Sorry for light posting- I just started work yesterday, so I’ve been a little busy. Convienently, Mark Thoma posts this article from Joseph Stiglitz, Nobel Laureate, who argues well for reconsidering GDP as the measure of economic well-being. I’m going to shamelessly repost Thoma’s block quoting of Stiglitz:
…Eighteen months ago, French President Nicolas Sarkozy established an international Commission on the Measurement of Economic Performance and Social Progress, owing to his dissatisfaction – and that of many others – with the current state of statistical information about the economy… On Sept. 14, the commission will issue its long-awaited report.
The big question concerns whether GDP provides a good measure of living standards. In many cases, GDP statistics seem to suggest that the economy is doing far better than most citizens’ own perceptions. Moreover, the focus on GDP creates conflicts: political leaders are told to maximize it, but citizens also demand that attention be paid to enhancing security, reducing pollution, and so forth – all of which might lower GDP growth.
The fact that GDP may be a poor measure of well-being, or even of market activity, has, of course, long been recognized. But changes in society and the economy may have heightened the problems…
For example,… in one key sector – government – we … often measure the output simply by the inputs. If government spends more – even if inefficiently – output goes up. In the last 60 years, the share of government output in GDP has increased [substantially]… So what was a relatively minor problem has now become a major one.
Likewise, quality improvements … account for much of the increase in GDP nowadays. But assessing quality improvements is difficult. …
Another marked change in most societies is an increase in inequality. … If a few bankers get much richer, average income can go up, even as most individuals’ incomes are declining. So GDP per person statistics may not reflect what is happening to most citizens.
We use market prices to value goods and services. But … the … pre-crisis profits of banks – one-third of all corporate profits – appear to have been a mirage.
This realization casts a new light not only on our measures of performance, but also on the inferences we make. Before the crisis, when U.S. growth … seemed so much stronger than that of Europe, many Europeans argued that Europe should adopt U.S.-style capitalism. Of course, anyone who wanted to could have seen American households’ growing indebtedness, which would have gone a long way toward correcting the false impression of success given by the GDP statistic.
Recent methodological advances have enabled us to assess better what contributes to citizens’ sense of well-being… These studies, for instance, verify and quantify what should be obvious: the loss of a job has a greater impact than can be accounted for just by the loss of income. They also demonstrate the importance of social connectedness.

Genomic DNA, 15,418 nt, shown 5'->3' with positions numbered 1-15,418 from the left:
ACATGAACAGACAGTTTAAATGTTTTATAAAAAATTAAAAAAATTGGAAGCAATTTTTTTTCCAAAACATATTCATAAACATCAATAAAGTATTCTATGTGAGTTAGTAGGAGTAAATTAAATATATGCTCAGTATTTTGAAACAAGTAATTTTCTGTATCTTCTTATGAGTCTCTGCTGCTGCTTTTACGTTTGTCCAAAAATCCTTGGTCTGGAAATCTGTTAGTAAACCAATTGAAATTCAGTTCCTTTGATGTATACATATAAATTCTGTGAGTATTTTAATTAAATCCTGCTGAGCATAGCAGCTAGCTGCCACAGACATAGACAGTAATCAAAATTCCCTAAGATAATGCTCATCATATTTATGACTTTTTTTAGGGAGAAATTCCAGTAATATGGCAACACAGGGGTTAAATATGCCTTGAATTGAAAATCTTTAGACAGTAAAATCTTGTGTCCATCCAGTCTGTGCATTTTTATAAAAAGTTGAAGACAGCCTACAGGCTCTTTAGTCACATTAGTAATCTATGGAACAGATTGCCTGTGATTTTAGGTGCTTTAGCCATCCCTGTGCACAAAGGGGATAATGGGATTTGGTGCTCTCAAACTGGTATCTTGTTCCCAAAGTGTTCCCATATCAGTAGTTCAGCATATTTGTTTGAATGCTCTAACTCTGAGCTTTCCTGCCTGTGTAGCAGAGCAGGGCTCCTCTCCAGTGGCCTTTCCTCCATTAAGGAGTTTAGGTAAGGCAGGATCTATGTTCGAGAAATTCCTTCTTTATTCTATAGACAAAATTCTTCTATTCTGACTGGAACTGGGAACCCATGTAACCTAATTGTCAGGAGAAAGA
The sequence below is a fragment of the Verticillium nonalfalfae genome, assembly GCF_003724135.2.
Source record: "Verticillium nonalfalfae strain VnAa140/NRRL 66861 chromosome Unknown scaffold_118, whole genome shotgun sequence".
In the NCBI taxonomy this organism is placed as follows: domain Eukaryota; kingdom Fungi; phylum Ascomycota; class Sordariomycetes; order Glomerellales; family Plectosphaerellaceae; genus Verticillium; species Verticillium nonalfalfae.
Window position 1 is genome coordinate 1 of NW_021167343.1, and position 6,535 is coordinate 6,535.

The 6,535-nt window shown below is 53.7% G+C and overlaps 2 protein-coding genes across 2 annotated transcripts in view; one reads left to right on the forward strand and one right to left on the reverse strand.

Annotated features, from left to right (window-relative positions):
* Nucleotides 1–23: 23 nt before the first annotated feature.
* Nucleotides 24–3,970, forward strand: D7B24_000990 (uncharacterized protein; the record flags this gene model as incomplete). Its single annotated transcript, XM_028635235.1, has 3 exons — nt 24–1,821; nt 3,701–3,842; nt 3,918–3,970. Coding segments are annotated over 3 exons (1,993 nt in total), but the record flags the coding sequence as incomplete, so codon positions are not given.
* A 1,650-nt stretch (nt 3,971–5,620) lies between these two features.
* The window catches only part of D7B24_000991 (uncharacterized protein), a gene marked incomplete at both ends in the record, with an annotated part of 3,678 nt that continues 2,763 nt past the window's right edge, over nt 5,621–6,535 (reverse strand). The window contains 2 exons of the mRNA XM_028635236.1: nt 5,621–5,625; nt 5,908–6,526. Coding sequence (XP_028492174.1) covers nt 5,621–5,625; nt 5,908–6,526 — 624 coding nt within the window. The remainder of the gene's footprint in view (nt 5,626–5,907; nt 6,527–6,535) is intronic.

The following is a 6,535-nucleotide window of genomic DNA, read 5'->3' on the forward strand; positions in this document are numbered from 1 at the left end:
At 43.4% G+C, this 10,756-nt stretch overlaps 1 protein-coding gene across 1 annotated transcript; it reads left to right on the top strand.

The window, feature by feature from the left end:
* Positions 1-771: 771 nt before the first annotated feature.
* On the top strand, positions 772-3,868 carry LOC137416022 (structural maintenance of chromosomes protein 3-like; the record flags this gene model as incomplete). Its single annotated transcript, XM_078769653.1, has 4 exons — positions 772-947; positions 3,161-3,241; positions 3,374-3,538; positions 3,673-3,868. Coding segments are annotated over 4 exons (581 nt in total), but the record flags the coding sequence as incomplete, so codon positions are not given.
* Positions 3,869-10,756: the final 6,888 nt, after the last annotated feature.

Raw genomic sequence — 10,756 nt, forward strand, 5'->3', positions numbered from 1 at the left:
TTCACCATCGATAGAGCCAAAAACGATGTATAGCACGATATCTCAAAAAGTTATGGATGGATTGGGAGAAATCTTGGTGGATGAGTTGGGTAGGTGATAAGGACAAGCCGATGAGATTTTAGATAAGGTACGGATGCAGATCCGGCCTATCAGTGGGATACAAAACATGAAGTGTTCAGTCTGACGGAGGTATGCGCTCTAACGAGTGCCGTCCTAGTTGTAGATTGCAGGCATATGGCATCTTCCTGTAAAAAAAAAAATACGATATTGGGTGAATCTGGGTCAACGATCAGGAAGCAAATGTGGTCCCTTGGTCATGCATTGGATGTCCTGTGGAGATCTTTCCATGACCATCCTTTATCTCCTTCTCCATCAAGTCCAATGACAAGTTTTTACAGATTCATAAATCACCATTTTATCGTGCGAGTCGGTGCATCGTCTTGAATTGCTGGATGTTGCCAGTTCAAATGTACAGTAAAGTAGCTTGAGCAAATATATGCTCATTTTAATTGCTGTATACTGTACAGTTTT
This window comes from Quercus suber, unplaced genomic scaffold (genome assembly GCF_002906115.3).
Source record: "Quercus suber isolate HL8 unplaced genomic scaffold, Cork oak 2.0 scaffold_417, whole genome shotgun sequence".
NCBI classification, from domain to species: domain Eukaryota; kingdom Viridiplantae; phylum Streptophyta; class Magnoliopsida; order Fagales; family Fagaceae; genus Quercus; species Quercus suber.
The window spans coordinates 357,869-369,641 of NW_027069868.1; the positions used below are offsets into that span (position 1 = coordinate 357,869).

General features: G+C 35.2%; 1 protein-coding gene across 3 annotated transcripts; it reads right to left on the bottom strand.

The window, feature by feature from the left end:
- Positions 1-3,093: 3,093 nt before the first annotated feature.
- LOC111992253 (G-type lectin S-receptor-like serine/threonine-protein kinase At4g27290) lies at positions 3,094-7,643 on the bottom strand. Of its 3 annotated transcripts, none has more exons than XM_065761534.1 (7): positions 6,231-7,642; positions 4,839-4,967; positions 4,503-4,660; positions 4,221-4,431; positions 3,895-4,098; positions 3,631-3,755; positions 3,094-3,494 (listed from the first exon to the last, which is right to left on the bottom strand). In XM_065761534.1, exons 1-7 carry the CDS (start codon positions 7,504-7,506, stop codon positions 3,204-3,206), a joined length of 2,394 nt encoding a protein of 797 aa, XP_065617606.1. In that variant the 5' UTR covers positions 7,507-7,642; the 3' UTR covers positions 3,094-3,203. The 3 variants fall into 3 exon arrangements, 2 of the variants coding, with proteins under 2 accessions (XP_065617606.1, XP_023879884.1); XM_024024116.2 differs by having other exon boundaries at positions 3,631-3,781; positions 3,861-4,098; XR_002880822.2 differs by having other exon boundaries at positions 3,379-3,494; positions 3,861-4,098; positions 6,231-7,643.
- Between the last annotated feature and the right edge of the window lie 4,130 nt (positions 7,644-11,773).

Any good measure of how well we are doing must also take account of sustainability…, our national accounts need to reflect the depletion of natural resources and the degradation of our environment.
Statistical frameworks are intended to summarize what is going on in our complex society in a few easily interpretable numbers. It should have been obvious that one couldn’t reduce everything to a single number, GDP. The report by the Commission on the Measurement of Economic Performance and Social Progress … should … provide guidance for creating a broader set of indicators that more accurately capture both well-being and sustainability…
Woohoo- anxiously awaiting that report. Perhaps others will follow France’s leadership? Speaking of GDP, here’s Nancy Folbre, whose articles in Economix we’ve posted before, discussing what we’ve learned about our “non-market” economy:
We still talk about the market as though it is the economy, and about the economy as if it is a market. This talk misleads us, for three big reasons.
First, a large share of our economic output is now produced by large companies whose sales exceed the gross domestic product of many countries of the world. The vertically integrated supply chains of these large, often bureaucratic institutions seldom involve markets…
Second, market output represents a subset of total economic output. Most of us devote substantial time and energy to caring for ourselves, our families and our friends. We regularly engage in activities that improve our own living standards and contribute to the development of human capabilities. Yet the value of this work is not included in our measures of gross domestic product, because it goes unpaid…
Gross domestic product includes the value of purchased inputs into these “quasi-market” services. But it is difficult to assign a market value to the final output — like the value of improved life expectancy or enhanced human capabilities. As a result, we underestimate the contribution that investments in health and education make to our living standards.
Third, the present and future costs of environmental degradation are on the rise. While estimates of the costs of global warming vary widely, they demonstrate that our market economy is a relatively small, if potentially disruptive, element of our global ecosystem.
Let the chorus grow.